Music From Japan and its Artistic Director, Naoyuki Miura, are thrilled to present Festival 2011: a weekend of events in New York City’s Baruch Performing Arts Center (Feb 12 & 13, 2011), and a concert at the Smithsonian in Washington, DC (Feb 16). Now in its 36th season, the festival introduces the worlds of Japanese song and flutes, showcasing the talents of leading exponents of both art forms through traditional and contemporary music, including world premieres of two new Music From Japan commissions. In New York the festival is presented in two programs: “Flutes from the East and the West,” which explores the relationship between these two great musical cultures from multiple perspectives, and “Song from the Spirit of Japan,” which celebrates the nation’s enduring song-setting tradition.
“Flutes from the East and the West,” at the Baruch Performing Arts Center on Saturday, February 12, features Kohei Nishikawa and Elizabeth Brown performing new and traditional music for Western classical flute and three kinds of Japanese flute: the nohkan, shinobue, and shakuhachi. The program comprises works from the traditional to the contemporary, including the world premiere of a new Music From Japan commission from Elizabeth Brown herself. A recent Guggenheim Fellow, Brown worked closely with Nishikawa to create the new work, an antiphonal duet for nohkan and shakuhachi entitled fragments for the moon (2010).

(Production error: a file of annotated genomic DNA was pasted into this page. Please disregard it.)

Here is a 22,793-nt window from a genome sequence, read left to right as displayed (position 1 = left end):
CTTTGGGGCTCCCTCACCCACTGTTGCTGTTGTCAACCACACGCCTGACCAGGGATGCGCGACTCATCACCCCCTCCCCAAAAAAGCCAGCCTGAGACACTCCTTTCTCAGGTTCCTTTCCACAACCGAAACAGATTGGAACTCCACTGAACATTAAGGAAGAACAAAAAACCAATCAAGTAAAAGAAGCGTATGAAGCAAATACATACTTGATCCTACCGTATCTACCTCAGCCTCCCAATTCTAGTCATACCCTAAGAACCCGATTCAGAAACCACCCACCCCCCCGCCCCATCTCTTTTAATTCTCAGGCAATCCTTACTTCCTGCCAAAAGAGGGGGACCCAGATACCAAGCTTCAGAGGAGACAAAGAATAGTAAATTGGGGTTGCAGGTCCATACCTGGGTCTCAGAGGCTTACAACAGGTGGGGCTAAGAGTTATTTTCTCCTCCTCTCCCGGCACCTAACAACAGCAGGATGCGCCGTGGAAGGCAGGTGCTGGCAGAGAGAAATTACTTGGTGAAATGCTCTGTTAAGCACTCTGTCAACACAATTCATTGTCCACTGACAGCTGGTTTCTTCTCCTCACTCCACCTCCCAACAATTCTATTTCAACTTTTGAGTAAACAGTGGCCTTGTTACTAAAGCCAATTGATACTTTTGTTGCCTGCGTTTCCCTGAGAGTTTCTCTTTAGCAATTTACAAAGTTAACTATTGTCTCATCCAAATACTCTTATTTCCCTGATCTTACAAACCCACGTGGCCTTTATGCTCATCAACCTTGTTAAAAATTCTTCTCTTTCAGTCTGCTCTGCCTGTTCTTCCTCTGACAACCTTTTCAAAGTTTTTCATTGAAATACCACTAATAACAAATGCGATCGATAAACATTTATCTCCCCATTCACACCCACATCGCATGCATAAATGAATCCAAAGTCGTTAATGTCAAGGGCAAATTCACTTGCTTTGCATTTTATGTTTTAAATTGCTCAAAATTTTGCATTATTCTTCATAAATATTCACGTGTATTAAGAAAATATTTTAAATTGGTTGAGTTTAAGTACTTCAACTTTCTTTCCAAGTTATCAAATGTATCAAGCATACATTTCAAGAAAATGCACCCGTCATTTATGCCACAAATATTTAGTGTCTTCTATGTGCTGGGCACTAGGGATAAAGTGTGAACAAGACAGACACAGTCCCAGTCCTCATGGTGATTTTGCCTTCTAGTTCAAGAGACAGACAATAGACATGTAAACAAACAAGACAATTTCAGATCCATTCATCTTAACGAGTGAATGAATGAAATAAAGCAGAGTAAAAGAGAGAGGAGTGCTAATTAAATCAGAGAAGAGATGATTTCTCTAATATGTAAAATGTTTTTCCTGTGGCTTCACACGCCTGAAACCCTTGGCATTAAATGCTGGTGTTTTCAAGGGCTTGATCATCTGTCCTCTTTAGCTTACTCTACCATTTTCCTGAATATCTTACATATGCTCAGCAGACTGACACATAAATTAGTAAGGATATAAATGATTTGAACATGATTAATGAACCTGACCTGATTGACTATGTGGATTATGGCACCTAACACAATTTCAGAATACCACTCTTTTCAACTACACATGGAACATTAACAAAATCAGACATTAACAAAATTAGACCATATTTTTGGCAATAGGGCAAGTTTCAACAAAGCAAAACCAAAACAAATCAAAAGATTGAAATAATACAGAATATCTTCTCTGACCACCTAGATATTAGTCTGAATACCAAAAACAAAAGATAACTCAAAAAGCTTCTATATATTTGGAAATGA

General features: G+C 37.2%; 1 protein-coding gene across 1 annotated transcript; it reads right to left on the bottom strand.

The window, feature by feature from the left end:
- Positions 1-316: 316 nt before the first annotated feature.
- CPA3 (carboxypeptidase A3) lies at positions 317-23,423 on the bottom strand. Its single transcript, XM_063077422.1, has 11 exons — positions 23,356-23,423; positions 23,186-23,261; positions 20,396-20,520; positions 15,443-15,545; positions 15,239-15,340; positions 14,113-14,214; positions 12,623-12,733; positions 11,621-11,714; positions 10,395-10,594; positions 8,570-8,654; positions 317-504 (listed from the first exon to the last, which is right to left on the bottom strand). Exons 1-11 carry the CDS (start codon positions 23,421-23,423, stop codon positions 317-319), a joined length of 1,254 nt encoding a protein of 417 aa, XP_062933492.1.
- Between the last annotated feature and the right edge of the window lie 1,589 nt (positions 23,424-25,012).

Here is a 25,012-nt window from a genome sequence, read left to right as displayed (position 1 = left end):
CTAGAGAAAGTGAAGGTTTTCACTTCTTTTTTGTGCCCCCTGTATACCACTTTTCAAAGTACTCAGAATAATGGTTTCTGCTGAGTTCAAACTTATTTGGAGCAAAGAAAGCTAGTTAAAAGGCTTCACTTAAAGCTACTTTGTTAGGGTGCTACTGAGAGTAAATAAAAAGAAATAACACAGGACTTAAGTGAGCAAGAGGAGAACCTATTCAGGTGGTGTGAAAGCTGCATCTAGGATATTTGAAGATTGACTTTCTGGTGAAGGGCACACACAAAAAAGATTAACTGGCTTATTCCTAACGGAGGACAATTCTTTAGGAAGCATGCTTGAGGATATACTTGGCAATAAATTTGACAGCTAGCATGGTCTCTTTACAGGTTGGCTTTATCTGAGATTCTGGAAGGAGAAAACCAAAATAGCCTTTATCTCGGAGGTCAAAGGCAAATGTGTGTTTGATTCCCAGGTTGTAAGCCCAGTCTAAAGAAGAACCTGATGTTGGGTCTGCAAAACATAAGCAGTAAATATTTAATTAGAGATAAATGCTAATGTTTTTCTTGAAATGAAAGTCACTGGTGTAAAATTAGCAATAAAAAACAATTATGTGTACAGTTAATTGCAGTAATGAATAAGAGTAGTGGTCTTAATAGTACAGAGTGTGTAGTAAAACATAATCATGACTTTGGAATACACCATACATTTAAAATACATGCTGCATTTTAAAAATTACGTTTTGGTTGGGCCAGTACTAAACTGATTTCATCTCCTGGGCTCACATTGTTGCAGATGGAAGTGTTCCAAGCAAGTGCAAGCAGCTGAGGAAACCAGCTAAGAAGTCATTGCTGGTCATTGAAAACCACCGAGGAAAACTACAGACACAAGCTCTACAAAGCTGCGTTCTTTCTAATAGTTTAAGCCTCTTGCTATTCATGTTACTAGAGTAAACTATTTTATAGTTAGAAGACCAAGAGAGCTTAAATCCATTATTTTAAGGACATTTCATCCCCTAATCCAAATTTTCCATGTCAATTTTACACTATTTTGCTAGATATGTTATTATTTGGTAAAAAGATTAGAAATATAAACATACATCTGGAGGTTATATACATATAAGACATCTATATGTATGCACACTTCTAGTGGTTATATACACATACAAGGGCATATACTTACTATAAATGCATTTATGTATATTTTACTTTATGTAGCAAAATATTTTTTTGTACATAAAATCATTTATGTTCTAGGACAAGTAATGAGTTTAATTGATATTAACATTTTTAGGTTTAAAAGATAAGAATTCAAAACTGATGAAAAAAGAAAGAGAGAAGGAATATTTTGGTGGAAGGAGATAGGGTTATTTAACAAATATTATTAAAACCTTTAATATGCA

At the same venue on Sunday, February 13, “Song from the Spirit of Japan” marks the first time Music From Japan has programmed a singer as a featured artist. Mezzo-soprano Keiko Aoyama sings settings of traditional folk songs, of songs with traditional Japanese sonorities, and of poems by Hakushu Kitahara (1885-1942), Haruo Sato (1892-1964), and Shoko Ema (1913-2000). The settings are by composers of the past century ranging from Kosaku Yamada, a student of Max Bruch, to the self-taught film composer Fumio Hayasaka. Aoyama and her pianist, Yoshio Tsukada, are joined by Kohei Nishikawa on nohkan in the world premiere performance of Norio Fukushi’s Night of the Full Moon (2011), which is based on the oldest surviving tale in the Japanese language. The concert will be followed by an open forum.